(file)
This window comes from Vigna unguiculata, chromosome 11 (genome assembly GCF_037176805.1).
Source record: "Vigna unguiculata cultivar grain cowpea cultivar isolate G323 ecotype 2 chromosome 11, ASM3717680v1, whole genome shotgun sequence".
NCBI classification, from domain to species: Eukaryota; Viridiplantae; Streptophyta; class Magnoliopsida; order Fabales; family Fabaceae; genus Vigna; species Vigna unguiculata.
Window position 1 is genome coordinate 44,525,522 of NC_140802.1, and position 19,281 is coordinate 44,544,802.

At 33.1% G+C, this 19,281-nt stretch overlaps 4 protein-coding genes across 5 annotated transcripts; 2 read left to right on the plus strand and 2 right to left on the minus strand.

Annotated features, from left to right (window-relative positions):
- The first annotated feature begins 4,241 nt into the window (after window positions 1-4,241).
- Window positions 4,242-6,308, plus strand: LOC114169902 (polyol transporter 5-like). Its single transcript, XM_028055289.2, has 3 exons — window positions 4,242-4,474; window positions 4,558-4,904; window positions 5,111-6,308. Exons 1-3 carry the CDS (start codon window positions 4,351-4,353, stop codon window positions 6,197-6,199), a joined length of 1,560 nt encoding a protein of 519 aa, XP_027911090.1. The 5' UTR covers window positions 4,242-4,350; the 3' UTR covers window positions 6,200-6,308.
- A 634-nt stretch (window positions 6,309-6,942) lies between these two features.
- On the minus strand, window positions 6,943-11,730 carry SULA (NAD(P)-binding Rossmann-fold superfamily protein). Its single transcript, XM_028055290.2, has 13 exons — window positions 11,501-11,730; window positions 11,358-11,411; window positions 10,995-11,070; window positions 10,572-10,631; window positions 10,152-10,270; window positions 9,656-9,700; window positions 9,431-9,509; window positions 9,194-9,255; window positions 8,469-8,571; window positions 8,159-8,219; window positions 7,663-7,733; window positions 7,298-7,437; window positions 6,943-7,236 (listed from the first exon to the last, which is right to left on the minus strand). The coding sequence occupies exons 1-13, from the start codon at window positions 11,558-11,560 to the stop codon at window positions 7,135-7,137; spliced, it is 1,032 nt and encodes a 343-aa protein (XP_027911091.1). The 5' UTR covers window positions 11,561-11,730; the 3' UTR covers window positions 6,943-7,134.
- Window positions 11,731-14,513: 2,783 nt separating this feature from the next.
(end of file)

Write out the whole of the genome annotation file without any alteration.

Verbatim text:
This window comes from Vigna unguiculata, chromosome 11 (genome assembly GCF_037176805.1).
Source record: "Vigna unguiculata cultivar grain cowpea cultivar isolate G323 ecotype 2 chromosome 11, ASM3717680v1, whole genome shotgun sequence".
NCBI classification, from domain to species: Eukaryota; Viridiplantae; Streptophyta; class Magnoliopsida; order Fabales; family Fabaceae; genus Vigna; species Vigna unguiculata.
Window position 1 is genome coordinate 44,525,522 of NC_140802.1, and position 19,281 is coordinate 44,544,802.

At 33.1% G+C, this 19,281-nt stretch overlaps 4 protein-coding genes across 5 annotated transcripts; 2 read left to right on the plus strand and 2 right to left on the minus strand.

Annotated features, from left to right (window-relative positions):
- The first annotated feature begins 4,241 nt into the window (after window positions 1-4,241).
- Window positions 4,242-6,308, plus strand: LOC114169902 (polyol transporter 5-like). Its single transcript, XM_028055289.2, has 3 exons — window positions 4,242-4,474; window positions 4,558-4,904; window positions 5,111-6,308. Exons 1-3 carry the CDS (start codon window positions 4,351-4,353, stop codon window positions 6,197-6,199), a joined length of 1,560 nt encoding a protein of 519 aa, XP_027911090.1. The 5' UTR covers window positions 4,242-4,350; the 3' UTR covers window positions 6,200-6,308.
- A 634-nt stretch (window positions 6,309-6,942) lies between these two features.
- On the minus strand, window positions 6,943-11,730 carry SULA (NAD(P)-binding Rossmann-fold superfamily protein). Its single transcript, XM_028055290.2, has 13 exons — window positions 11,501-11,730; window positions 11,358-11,411; window positions 10,995-11,070; window positions 10,572-10,631; window positions 10,152-10,270; window positions 9,656-9,700; window positions 9,431-9,509; window positions 9,194-9,255; window positions 8,469-8,571; window positions 8,159-8,219; window positions 7,663-7,733; window positions 7,298-7,437; window positions 6,943-7,236 (listed from the first exon to the last, which is right to left on the minus strand). The coding sequence occupies exons 1-13, from the start codon at window positions 11,558-11,560 to the stop codon at window positions 7,135-7,137; spliced, it is 1,032 nt and encodes a 343-aa protein (XP_027911091.1). The 5' UTR covers window positions 11,561-11,730; the 3' UTR covers window positions 6,943-7,134.
- Window positions 11,731-14,513: 2,783 nt separating this feature from the next.